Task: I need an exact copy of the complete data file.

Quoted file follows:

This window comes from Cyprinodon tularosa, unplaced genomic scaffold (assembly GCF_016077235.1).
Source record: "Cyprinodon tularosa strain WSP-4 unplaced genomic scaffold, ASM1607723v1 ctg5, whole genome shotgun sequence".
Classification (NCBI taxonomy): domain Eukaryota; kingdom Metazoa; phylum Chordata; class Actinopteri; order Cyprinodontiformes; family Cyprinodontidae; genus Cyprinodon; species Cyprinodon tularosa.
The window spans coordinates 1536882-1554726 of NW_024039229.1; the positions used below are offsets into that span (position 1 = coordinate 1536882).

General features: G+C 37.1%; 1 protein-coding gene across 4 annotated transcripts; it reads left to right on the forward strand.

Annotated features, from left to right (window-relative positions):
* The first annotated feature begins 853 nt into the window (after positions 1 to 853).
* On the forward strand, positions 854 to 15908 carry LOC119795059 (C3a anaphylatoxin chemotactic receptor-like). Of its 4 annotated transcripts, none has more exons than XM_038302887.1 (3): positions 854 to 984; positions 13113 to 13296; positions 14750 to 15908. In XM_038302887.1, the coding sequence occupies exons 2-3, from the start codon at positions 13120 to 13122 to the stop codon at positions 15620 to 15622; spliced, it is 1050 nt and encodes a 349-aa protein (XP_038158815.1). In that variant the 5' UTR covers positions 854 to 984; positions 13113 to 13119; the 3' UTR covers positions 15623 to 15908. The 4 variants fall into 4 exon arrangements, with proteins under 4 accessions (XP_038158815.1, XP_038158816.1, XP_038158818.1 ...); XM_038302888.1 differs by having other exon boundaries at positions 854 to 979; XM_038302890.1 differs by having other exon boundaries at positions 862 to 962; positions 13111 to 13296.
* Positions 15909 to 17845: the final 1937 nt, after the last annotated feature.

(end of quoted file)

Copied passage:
This window comes from Cyprinodon tularosa, unplaced genomic scaffold (assembly GCF_016077235.1).
Source record: "Cyprinodon tularosa strain WSP-4 unplaced genomic scaffold, ASM1607723v1 ctg5, whole genome shotgun sequence".
Classification (NCBI taxonomy): domain Eukaryota; kingdom Metazoa; phylum Chordata; class Actinopteri; order Cyprinodontiformes; family Cyprinodontidae; genus Cyprinodon; species Cyprinodon tularosa.
The window spans coordinates 1536882-1554726 of NW_024039229.1; the positions used below are offsets into that span (position 1 = coordinate 1536882).

General features: G+C 37.1%; 1 protein-coding gene across 4 annotated transcripts; it reads left to right on the forward strand.

Annotated features, from left to right (window-relative positions):
* The first annotated feature begins 853 nt into the window (after positions 1 to 853).
* On the forward strand, positions 854 to 15908 carry LOC119795059 (C3a anaphylatoxin chemotactic receptor-like). Of its 4 annotated transcripts, none has more exons than XM_038302887.1 (3): positions 854 to 984; positions 13113 to 13296; positions 14750 to 15908. In XM_038302887.1, the coding sequence occupies exons 2-3, from the start codon at positions 13120 to 13122 to the stop codon at positions 15620 to 15622; spliced, it is 1050 nt and encodes a 349-aa protein (XP_038158815.1). In that variant the 5' UTR covers positions 854 to 984; positions 13113 to 13119; the 3' UTR covers positions 15623 to 15908. The 4 variants fall into 4 exon arrangements, with proteins under 4 accessions (XP_038158815.1, XP_038158816.1, XP_038158818.1 ...); XM_038302888.1 differs by having other exon boundaries at positions 854 to 979; XM_038302890.1 differs by having other exon boundaries at positions 862 to 962; positions 13111 to 13296.
* Positions 15909 to 17845: the final 1937 nt, after the last annotated feature.